Though Cody spent much of his time in the town named after him, he also loved Colorado. After leaving his family in Kansas when he was just 11 to work with wagon trains throughout the West, he headed to Colorado for the first time as a 13-year-old wannabe gold prospector. During his short time in the area, he chased the glittery fortunes promised by Colorado’s 1859 gold rush. Even after leaving the territory, his traveling vaudeville show, which brought a glamorous taste of Wild West life to people all over the United States, took him back often. Later in life, he frequently visited Denver, where his sister lived. He died there, too—after telling his wife he wanted to be buried on Lookout Mountain.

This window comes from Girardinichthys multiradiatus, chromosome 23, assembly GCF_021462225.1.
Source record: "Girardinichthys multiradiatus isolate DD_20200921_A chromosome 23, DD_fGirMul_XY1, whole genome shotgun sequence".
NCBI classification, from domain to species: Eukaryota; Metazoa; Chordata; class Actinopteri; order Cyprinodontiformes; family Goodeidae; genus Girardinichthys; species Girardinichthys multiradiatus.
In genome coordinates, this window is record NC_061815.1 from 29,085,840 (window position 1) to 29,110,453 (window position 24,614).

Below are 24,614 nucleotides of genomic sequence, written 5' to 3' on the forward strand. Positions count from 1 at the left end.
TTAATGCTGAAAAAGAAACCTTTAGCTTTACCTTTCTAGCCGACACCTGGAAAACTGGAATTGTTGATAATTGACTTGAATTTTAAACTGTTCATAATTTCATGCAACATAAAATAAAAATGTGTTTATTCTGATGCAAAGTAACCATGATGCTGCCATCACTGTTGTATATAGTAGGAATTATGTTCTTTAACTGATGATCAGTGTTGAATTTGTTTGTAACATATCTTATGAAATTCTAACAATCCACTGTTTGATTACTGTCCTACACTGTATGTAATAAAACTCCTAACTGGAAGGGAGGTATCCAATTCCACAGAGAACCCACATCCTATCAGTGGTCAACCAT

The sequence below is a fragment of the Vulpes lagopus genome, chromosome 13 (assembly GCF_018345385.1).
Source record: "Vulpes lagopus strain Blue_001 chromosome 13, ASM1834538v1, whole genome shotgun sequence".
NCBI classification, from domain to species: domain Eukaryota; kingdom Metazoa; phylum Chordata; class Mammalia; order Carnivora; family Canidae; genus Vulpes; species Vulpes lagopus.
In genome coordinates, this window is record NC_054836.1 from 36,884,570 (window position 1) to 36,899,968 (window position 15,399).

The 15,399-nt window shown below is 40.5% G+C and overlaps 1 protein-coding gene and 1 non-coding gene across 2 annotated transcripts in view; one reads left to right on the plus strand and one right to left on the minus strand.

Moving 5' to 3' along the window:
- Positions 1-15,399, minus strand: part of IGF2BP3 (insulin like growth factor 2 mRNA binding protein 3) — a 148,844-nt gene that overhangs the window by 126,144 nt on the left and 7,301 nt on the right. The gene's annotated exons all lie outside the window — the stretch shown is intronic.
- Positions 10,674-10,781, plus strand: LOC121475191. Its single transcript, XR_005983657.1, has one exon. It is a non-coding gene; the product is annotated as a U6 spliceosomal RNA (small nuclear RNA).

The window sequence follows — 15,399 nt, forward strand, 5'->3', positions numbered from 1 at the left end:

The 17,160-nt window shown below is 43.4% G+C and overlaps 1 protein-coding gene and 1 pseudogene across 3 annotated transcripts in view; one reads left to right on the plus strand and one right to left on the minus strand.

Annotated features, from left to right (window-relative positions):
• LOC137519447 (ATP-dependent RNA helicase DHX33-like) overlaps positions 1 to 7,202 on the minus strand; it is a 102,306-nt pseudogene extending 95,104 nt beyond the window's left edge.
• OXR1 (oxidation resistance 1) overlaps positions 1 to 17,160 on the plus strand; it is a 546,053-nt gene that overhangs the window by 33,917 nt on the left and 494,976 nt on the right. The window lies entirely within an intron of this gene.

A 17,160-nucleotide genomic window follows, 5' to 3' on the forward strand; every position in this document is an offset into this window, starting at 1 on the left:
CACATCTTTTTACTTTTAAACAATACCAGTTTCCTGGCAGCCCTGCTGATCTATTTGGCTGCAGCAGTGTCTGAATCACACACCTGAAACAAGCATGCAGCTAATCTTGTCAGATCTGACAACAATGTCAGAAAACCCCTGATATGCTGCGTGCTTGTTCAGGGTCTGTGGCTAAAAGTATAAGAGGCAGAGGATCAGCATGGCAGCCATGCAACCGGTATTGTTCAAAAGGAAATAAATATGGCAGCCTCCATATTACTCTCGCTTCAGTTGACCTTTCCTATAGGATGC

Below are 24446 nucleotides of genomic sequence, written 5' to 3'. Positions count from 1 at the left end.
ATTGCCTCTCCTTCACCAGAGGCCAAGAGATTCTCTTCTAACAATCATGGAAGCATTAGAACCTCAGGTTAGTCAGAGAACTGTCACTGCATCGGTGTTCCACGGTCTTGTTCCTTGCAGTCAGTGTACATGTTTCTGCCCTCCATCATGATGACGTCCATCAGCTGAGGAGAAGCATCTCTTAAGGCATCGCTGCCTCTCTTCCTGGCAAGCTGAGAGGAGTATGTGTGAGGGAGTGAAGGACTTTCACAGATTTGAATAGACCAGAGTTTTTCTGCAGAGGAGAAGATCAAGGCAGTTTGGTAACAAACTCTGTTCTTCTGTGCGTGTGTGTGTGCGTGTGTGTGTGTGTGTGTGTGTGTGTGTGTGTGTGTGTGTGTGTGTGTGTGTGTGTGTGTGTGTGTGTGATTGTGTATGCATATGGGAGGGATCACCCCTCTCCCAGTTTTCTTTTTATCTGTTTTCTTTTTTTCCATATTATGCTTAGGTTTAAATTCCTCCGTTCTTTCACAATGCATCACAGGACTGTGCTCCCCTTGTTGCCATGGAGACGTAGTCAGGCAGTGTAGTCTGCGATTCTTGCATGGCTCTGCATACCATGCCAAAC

The mountain, located in Golden, Colorado, has a commanding view of the Great Plains, where Buffalo Bill experienced many of his Wild West adventures. It was also a place to contemplate the giant herds of buffalo that once roamed the West, and from whom Cody took his nickname. (Denver still maintains a small herd of buffalo—direct descendants of original American bison—near the mountain.)

But weather almost thwarted Cody’s burial plans. Since he died in January, the road to Lookout Mountain was impassable and his preferred burial site frozen solid. For a while, his body lay in state in the Colorado Capitol building. Governors and famous friends eulogized Cody in an elaborate funeral service. Then his body was placed in a carriage that moved solemnly through the streets of Denver, where thousands showed up to say goodbye. Afterwards, his body was kept in cold storage at a Denver mortuary while his family waited for the weather to change.